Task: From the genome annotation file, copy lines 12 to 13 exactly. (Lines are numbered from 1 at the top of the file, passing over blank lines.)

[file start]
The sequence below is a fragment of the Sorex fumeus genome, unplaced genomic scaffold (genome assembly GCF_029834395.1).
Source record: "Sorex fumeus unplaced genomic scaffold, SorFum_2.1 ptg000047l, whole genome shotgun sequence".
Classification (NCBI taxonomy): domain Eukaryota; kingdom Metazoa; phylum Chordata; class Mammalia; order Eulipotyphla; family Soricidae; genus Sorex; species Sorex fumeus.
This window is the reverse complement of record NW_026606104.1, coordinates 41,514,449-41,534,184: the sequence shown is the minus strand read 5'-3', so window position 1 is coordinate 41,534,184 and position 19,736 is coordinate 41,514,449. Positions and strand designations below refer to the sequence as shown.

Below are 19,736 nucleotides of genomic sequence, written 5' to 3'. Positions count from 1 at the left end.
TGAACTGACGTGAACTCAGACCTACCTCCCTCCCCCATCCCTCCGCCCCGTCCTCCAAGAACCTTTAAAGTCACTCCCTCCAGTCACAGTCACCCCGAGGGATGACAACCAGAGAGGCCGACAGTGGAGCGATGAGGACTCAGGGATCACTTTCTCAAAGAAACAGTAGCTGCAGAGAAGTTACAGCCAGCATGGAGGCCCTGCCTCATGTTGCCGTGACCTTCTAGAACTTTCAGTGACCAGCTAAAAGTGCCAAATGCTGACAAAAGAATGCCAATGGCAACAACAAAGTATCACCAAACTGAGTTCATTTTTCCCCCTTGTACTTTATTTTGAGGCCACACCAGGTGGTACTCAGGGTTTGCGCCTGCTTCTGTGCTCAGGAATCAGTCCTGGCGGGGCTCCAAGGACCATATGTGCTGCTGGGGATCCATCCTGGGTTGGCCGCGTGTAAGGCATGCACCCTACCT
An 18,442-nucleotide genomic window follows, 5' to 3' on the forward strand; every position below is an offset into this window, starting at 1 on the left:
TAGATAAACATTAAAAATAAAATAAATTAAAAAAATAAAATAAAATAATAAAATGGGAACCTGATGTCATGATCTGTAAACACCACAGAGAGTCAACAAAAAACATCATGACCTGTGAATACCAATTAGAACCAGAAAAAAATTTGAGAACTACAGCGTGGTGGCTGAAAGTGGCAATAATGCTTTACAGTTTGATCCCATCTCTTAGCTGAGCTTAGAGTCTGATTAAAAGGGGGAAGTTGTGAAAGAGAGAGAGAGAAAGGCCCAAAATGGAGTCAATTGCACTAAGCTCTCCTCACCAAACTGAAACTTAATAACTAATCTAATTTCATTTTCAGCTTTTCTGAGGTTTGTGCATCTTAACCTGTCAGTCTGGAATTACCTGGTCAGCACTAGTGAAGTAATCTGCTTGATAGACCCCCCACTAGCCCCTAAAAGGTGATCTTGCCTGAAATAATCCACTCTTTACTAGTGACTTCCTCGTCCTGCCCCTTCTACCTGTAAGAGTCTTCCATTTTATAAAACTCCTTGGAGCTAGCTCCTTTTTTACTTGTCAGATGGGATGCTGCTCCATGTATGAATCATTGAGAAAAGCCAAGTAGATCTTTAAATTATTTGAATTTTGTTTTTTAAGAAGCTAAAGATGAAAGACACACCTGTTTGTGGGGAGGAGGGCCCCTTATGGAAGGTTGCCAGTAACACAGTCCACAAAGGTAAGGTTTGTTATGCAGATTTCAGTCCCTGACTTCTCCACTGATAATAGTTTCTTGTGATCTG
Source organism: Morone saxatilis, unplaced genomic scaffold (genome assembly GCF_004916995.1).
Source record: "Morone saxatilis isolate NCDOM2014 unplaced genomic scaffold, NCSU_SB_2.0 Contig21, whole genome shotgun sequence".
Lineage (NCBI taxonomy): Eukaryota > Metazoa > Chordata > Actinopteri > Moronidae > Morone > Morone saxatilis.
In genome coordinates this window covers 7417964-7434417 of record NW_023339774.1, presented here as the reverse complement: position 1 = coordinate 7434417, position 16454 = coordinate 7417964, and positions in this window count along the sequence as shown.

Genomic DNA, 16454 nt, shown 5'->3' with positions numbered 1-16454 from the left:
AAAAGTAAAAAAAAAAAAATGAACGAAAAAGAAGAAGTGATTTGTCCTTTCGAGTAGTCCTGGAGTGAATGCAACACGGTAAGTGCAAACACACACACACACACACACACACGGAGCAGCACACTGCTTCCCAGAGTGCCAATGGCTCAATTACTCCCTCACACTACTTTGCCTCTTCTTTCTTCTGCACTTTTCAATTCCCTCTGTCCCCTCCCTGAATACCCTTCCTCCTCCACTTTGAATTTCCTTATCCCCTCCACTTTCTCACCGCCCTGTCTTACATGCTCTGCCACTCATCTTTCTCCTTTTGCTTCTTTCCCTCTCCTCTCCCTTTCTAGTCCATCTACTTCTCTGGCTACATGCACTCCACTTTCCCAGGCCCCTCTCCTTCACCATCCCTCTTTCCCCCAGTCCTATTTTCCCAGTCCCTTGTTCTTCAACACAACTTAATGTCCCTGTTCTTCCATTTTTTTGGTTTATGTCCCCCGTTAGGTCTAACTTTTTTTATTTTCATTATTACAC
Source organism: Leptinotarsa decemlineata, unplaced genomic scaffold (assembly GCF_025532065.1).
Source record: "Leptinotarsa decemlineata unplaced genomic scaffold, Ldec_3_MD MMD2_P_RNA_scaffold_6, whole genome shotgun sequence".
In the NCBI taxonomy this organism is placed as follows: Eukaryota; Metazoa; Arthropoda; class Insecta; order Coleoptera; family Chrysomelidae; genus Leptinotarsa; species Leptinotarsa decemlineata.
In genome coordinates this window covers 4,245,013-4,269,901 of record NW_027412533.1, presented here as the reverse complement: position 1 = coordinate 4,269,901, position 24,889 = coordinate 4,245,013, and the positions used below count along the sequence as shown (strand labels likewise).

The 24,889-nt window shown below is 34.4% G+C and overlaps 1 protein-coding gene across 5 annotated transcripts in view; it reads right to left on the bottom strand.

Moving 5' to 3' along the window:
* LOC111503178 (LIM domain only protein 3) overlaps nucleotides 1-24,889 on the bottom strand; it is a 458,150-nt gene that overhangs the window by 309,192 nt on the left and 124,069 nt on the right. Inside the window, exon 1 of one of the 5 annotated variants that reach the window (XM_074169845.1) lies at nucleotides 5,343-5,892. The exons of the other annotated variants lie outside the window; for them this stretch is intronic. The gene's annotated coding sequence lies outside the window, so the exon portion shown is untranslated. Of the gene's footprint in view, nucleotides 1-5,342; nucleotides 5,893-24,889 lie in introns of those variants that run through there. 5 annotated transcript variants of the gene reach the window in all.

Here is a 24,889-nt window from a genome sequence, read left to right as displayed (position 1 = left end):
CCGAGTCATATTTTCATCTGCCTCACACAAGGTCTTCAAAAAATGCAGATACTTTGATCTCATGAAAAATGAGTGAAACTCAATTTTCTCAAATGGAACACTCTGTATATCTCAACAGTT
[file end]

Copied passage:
In genome coordinates this window covers 7417964-7434417 of record NW_023339774.1, presented here as the reverse complement: position 1 = coordinate 7434417, position 16454 = coordinate 7417964, and positions in this window count along the sequence as shown.

Genomic DNA, 16454 nt, shown 5'->3' with positions numbered 1-16454 from the left: